The Secretary-General of the United Nations, Ban Ki-Moon, was in Addis Ababa, Ethiopia, this week to oversee the signing of a UN peace deal that would put forth the interests of the people of the Democratic Republic of Congo.
The deal aims to bring stability to the troubled region where for many years it has suffered persistent violence by armed rebel groups that use rape as a weapon of war. 800,000 people have been displaced since May last year when the rebel M23 group took up arms against the Congolese government.
The eleven African nations including the DR Congo, Congo-Brazzaville, Rwanda, Uganda, Burundi, the Central African Republic, Angola, South Sudan, Tanzania and South Africa signed the accord which Mr Ban said he hoped would bring “an era of peace and stability” to the region. The agreement may also lead to the establishment of a special UN intervention brigade in the east of the country, where the main trouble is.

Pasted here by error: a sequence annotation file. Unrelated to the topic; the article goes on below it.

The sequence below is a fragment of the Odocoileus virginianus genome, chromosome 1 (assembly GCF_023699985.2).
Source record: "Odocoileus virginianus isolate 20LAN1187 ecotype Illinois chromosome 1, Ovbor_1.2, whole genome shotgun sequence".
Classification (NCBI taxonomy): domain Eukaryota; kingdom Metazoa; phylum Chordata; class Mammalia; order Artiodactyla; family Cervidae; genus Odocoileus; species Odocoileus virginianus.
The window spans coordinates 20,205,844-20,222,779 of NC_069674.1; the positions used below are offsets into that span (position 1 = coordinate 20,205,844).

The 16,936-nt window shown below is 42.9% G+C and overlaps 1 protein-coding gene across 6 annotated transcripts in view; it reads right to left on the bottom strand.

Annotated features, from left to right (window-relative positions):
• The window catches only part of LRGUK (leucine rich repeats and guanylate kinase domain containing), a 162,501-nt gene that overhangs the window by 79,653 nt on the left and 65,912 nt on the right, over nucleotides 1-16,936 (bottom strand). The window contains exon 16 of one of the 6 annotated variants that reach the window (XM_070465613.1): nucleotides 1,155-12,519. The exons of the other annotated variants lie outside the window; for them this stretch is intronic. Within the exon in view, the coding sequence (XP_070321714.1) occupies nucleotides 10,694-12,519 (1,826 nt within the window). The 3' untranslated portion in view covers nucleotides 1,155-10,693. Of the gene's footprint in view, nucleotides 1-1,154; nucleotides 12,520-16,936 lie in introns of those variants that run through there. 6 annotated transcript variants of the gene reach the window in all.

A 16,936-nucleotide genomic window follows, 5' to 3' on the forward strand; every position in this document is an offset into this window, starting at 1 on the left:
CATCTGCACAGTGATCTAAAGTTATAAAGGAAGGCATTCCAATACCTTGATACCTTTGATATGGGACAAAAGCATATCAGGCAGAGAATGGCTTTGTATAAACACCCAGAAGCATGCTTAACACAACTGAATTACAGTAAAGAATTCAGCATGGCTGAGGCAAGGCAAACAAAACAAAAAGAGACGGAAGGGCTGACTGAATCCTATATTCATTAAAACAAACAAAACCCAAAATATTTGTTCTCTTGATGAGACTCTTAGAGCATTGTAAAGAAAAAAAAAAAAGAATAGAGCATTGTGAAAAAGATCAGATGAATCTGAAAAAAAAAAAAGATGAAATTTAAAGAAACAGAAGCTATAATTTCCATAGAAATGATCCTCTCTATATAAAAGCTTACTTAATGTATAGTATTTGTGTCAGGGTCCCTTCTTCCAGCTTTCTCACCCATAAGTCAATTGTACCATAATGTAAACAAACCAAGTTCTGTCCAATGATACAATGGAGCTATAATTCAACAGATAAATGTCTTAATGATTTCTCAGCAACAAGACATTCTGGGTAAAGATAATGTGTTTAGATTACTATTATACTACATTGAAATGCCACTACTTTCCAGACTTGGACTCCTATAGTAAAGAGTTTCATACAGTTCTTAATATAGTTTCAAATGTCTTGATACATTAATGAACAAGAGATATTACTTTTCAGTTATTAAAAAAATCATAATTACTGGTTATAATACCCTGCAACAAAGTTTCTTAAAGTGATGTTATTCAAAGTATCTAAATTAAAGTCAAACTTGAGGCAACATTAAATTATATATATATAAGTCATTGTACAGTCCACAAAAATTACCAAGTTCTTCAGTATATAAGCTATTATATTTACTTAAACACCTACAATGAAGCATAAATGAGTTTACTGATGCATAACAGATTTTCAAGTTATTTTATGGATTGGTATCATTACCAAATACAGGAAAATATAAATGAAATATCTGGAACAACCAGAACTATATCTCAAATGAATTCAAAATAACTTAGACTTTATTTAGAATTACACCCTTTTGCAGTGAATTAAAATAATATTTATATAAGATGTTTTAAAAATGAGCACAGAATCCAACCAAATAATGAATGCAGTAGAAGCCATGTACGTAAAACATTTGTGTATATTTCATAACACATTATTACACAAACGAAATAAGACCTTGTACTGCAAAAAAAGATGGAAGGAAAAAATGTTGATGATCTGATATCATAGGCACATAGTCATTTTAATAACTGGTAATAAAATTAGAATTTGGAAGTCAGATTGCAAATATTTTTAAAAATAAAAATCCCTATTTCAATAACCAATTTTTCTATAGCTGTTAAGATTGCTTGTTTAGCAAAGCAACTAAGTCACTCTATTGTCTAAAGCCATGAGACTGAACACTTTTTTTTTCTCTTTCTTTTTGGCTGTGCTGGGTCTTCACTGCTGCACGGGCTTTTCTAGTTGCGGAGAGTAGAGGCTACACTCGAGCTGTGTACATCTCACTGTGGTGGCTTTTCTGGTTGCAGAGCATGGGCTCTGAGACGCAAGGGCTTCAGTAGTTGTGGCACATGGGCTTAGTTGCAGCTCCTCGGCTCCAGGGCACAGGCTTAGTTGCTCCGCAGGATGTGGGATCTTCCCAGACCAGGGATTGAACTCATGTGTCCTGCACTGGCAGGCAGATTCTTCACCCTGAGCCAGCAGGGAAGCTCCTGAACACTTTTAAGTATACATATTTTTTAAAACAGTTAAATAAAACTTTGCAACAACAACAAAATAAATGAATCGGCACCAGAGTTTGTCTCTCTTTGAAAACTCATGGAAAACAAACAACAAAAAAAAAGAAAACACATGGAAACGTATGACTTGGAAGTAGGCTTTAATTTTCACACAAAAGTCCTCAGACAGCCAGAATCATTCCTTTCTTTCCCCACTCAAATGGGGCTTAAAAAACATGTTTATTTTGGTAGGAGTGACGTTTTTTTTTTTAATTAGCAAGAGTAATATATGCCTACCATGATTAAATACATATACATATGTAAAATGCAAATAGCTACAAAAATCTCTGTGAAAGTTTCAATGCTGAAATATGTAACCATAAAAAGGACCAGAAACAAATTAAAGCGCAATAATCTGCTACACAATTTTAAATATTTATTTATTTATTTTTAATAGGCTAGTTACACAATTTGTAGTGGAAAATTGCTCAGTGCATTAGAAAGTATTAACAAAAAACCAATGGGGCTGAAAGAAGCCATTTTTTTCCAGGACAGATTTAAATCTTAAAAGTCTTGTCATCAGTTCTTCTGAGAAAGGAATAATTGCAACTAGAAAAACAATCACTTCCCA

The DR Congo has a long history of conflict with the majority of the focus being the country’s mineral wealth. Surrounding countries, Congolese armed groups and some even say, the government, have all profited from the riches made from gold and other minerals with little to nothing being spent on the infrastructure of the country.
The president of South Africa, Jacob Zuma, was present at the signing. He said, “A heavy burden of responsibility falls on the government of the Democratic Republic of the Congo and its neighbours. Theirs is the historic task of freeing the people of the DRC and the region from tortuous history of conflict and instability, and to introduce a new future offering democracy, peace, stability progress and prosperity.”